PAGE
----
Tuesday, March 12, 2013


I have been in Africa for more than a month. That’s longer than my first trip last year, and it seemed like a good time to reflect on what I’ve experienced in the past weeks and what I hope for in the weeks to come. That’s why I decided to stay in at Thanda last weekend. It’s always tempting to go back to Rocktail Bay or even to a hotel for a night of unlimited water and Wifi, but I wanted to get the experience of being completely alone at the lodge. Actually, I wasn’t completely alone. Some staff members work on the weekend—housekeepers, kitchen helpers, and a security team—but all the other volunteers were away so I pretty much had the place to myself. It was a very windy, stormy day with occasional sprinkles from the sky. Some people might be disappointed in that kind of day, but I love it when it’s really windy. The wind made me remember one of my last nights in the US when I stood outside my parents’ house, looking up at a clear sky full of stars and feeling the wind on my face. I used my windy day to recharge for another 7 weeks of adventures in South Africa. I’ve picked up a little yoga, so I did that for a while. And then I did some Tai Chi that I learned from my mother who’s on her way becoming a Tai Chi instructor. Both of those activities make you think about breathing and the wind made it feel like the world was breathing with me. All day it was windy and cloudy, and I loved every single minute of it. Even without company, I didn’t feel lonely. Actually, I should say that I didn’t have human company. This is a nature preserve so I had a number of visitors during the day—a pair of warthogs, some impalas, a stick insect, frogs and toads, and plenty of praying mantises.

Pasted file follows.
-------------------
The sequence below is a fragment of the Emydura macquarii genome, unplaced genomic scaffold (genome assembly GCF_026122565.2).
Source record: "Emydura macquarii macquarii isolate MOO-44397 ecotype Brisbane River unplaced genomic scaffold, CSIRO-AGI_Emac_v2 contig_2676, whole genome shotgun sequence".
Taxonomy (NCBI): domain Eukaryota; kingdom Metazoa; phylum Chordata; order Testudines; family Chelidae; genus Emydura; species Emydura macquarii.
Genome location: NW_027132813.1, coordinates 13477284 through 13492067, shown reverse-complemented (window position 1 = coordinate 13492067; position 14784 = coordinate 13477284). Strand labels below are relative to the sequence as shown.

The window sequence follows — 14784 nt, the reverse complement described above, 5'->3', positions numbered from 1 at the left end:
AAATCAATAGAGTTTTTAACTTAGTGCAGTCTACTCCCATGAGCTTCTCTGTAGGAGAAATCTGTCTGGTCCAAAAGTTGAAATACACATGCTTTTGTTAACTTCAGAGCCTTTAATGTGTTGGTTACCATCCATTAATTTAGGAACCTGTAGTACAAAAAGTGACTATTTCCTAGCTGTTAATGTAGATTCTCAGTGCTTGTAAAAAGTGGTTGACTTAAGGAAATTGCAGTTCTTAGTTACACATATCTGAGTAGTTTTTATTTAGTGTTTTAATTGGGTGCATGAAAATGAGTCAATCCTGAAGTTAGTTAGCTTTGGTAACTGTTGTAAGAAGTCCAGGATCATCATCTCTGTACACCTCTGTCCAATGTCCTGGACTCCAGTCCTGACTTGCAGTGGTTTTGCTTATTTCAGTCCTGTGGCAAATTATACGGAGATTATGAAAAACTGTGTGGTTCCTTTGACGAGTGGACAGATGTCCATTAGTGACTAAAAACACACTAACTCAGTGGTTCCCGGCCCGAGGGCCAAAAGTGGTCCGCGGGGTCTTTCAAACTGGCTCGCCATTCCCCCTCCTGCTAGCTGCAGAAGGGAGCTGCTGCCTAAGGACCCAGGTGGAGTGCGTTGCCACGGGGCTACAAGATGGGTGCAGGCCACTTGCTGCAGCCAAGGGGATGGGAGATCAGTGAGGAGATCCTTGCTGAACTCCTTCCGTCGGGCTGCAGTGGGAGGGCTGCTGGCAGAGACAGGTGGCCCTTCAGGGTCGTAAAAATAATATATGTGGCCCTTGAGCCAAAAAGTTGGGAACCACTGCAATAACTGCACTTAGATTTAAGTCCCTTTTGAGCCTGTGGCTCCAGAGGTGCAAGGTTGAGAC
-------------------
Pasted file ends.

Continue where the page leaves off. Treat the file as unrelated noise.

For me, it was a great day of peace and quiet. Maybe it wouldn’t be so quiet for hearing people because I’m pretty sure there were frogs croaking, crickets chirping and maybe even lions roaring in the distance. I haven’t exactly been able to hear the sounds made by wildlife, but that doesn’t really matter to me. I am getting better at understanding what is communicated through action—body language, facial expression, even eye contact. On game drives or even in camp, I’ve had so many experiences where I’ve made eye contact with an animal. Once, one of our guides parked the Land-Rover right in the middle of a herd of buffalo. Some buffalo completely ignored us knowing we weren’t danger. Some started at us wondering what the heck were we doing. Some accepted us and strolled past as if having a Land-Rover in their midst was perfectly normal. One buffalo was right beside the Land-Rover. I was in the passenger seat which is a lot closer to the ground than the rest of the seats in the back. This buffalo locked eyes with me and I felt like I was under some kind of a spell. It almost seemed as if he was trying to communicate with me, warning me not to hit any of his friends and family members with the Land-Rover.

 During this first month in Thanda, I have made eye contact with elephants, lions, zebras, and even warthogs, and I always come away feeling deeply connected to the animal. I don’t know what is it about this place, but it makes me feel closer to the wildlife, not just in body but in spirit. I think this love for animals has always been inside me. I remember that, when I was a kid, I never truly enjoyed going to the zoo. I always felt bad for the animals because they were confined in small areas and dependent on humans for food. I don’t ever remember making eye contact with an animal in the zoo. Maybe here animals look you in the eye because they are living on their own terms. Yes, they need people to protect their habitat, but within that habitat, they have grace and dignity. When an animal locks eyes with me, I realize that it has every right to live free from human interference and violence. 

Even after a weekend on my own, it’s hard to summarize the experiences and feelings I’ve had during these first weeks at Thanda. I just know that I deeply love being here, and I can’t wait to see what the coming weeks will bring.

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